As a young woman in my twenties, I joined the Army. I wanted to see the world, never having lived more than a few miles from my parents’ Alabama home. For my first assignment I asked to be stationed at Fort Richardson, Alaska. I was eager to experience the “Last Frontier,” with its magnificent scenery and opportunities for adventure. But after my request was granted, I began having second thoughts about being so far away from my mother, who had been in poor health for years. I asked my dad if I should request an assignment closer to home. He said my mother knew how much going to Alaska meant to me and that she would be horrified if I gave it up because of her. So I went.
For the next three years I spoke with my parents by phone weekly, visited whenever I could, and wrote often, recounting stories of cross-country skiing, hiking, and watching dog-sled races. One day my dad called to tell me that my mother’s health had rapidly declined and she was close to the end. I made it home within two days.
My father hadn’t told my mother I was coming. When I walked into her bedroom, her eyes grew wide, and she exclaimed, “It’s you! But you’re in Alaska!”
“No, Mom,” I said, sitting next to her on the bed. “I’m right here.”
I could tell she was hazy from the morphine as she smiled and patted my hand. “My baby lives in Alaska,” she said proudly. “She loves it there.”
Toni Bullock London
Eagle River, Alaska
In 1997 my boyfriend, T., and I were evicted from his New York City apartment. We hadn’t paid rent in months, using the money to buy cocaine instead.
We shoved our few belongings into garbage bags and took a cab across town to my apartment. I’d lived there peacefully for years, but, after meeting T., I hadn’t been back much. It was a shock to realize the disparity between the young woman I had been and the woman I now was. Ignoring the stack of eviction notices plastered on my door, I tiptoed inside. Here were the walls I had painstakingly painted, the antique carpet I had salvaged and scrubbed by hand, the windows I had gazed through, dreaming of becoming a successful writer. Despite our drug use, I believed that T. and I could settle down there and improve our lives.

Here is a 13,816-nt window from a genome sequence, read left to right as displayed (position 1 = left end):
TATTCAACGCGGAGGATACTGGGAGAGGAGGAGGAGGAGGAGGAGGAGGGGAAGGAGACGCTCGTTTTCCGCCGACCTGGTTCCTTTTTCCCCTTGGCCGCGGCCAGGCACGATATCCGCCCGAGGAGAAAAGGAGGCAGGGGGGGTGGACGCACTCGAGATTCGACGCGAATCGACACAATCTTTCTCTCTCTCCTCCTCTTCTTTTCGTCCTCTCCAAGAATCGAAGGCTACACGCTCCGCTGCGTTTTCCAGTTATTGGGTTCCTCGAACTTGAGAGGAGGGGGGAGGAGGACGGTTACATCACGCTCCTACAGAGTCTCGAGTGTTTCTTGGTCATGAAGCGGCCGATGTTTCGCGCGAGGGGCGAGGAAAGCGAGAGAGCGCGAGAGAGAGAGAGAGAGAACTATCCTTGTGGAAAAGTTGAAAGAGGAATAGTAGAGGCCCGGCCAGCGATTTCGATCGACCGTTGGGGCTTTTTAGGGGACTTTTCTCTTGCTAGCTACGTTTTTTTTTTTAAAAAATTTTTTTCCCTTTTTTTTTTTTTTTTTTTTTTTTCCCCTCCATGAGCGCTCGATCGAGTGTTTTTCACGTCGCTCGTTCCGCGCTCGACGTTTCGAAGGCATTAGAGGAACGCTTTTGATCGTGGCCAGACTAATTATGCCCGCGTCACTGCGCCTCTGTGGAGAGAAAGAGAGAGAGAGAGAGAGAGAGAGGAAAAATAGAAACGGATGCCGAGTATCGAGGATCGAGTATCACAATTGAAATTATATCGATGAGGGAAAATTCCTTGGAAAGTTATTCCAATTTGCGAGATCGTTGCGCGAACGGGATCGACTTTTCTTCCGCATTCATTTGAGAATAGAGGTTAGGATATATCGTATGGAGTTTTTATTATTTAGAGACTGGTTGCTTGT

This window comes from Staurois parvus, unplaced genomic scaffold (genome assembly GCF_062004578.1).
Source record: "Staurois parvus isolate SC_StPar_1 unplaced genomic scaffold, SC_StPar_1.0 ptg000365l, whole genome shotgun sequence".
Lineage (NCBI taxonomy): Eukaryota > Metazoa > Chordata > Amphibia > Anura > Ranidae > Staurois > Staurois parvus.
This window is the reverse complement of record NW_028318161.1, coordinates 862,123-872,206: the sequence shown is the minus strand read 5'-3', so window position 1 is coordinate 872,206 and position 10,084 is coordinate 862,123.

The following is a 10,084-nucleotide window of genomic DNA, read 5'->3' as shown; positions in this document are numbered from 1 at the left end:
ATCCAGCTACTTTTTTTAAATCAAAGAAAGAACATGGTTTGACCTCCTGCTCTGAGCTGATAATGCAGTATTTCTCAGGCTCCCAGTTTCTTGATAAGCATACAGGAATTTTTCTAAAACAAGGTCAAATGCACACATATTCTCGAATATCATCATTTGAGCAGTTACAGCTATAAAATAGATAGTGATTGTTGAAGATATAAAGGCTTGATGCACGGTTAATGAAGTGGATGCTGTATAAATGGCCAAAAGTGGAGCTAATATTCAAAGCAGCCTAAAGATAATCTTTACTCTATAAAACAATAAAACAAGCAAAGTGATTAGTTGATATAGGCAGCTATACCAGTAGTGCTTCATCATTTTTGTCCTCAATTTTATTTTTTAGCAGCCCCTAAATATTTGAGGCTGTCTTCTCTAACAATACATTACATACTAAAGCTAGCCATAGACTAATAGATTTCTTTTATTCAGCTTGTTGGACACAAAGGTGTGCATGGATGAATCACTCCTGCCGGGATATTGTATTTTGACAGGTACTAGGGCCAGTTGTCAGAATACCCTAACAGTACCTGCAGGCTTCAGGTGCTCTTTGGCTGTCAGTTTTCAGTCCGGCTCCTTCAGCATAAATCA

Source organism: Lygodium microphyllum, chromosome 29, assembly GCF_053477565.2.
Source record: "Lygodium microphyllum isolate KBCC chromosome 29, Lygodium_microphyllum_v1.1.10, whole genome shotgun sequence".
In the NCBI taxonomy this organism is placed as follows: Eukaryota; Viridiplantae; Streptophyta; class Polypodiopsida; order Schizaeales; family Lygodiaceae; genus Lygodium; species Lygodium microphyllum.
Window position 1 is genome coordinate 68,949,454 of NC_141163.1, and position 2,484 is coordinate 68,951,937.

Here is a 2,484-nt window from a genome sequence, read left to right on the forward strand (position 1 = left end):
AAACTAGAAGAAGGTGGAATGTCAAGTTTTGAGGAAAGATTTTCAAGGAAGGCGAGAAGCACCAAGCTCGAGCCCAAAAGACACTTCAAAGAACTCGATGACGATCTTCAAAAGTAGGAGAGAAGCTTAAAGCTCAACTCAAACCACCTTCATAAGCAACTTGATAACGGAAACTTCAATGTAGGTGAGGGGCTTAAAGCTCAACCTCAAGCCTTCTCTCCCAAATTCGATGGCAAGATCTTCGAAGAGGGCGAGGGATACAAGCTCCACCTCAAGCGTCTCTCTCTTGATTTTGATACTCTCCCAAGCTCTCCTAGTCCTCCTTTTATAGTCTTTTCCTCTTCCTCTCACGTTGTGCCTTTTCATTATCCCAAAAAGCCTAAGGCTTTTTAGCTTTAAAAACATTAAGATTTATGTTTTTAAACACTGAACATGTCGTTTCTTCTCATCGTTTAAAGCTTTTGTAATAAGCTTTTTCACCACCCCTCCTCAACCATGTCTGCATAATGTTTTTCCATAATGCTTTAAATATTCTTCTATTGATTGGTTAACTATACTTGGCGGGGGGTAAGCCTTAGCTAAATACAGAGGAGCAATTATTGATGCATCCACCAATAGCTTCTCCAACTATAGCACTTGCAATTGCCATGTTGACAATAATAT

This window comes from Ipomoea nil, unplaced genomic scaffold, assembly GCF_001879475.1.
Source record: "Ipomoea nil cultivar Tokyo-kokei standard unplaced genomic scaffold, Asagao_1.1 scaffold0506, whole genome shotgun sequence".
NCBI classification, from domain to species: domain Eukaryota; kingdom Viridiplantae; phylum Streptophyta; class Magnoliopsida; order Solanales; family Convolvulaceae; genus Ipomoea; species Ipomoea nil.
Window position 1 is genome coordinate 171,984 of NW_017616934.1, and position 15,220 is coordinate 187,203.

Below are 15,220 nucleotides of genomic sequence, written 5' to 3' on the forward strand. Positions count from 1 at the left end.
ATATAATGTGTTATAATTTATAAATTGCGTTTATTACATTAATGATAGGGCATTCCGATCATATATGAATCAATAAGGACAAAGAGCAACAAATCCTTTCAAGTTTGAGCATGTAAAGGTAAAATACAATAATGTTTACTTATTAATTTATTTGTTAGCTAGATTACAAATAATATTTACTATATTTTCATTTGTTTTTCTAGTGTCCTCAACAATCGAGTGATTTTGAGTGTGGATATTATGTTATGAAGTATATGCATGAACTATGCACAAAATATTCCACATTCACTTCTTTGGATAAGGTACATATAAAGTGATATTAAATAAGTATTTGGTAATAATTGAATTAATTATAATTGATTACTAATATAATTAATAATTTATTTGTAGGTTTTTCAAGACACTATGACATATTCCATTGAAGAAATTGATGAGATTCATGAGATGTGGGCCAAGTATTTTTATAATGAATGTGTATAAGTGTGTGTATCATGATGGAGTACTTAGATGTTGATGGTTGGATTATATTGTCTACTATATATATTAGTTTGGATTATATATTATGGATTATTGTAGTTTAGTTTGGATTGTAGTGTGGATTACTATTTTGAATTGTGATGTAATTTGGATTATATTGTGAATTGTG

We were in the middle of a several-day bender when the sheriff came to say we had to go. He stood by while we once again collected our belongings, our eyes wide and dry from cocaine, our speech disjointed. I felt as if my last tether to a normal life had been severed.
T. and I slowly walked down 47th Street. With each step away from my old place I felt as though I were entering an increasingly dark and forbidding world.
We were homeless for more than a year, living hand to mouth and sleeping on rooftops, at the subway station, or down on the docks. I didn’t know what having a home really meant until I lost it.
My mom is deaf, and for seventeen years I was her ears and voice. From an early age I helped her communicate with store clerks, teachers, and others in the community.
Often my afternoons were spent making phone calls. I scheduled appointments with doctors, disputed bills with creditors, and helped my mother arrange dinner with friends. She relied on me to alert her to the phone and to our doorbell. I was quick to let her know when her hearing aid was whistling like a teakettle because of a malfunction. And sometimes I would run downstairs from my bedroom to tell her that the oven timer was going off.
In my senior year of high school, I dreamed of going to college and being free of my responsibilities to my mom, who had become increasingly dependent on me. I felt guilty for this, but with the help of my guidance counselor, I realized that both my mom and I could grow from my leaving.
Before I left, I installed assistive devices for my mom, such as lights that flashed when the phone or doorbell rang, an alarm clock that vibrated under the mattress to wake her up in the morning, and a teletypewriter for the deaf, with a screen that displayed phone conversations in text, allowing her to make calls on her own.
As it turned out, the guidance counselor was right: I had a successful college experience, and my mom became more confident. Apart, we both found our independence.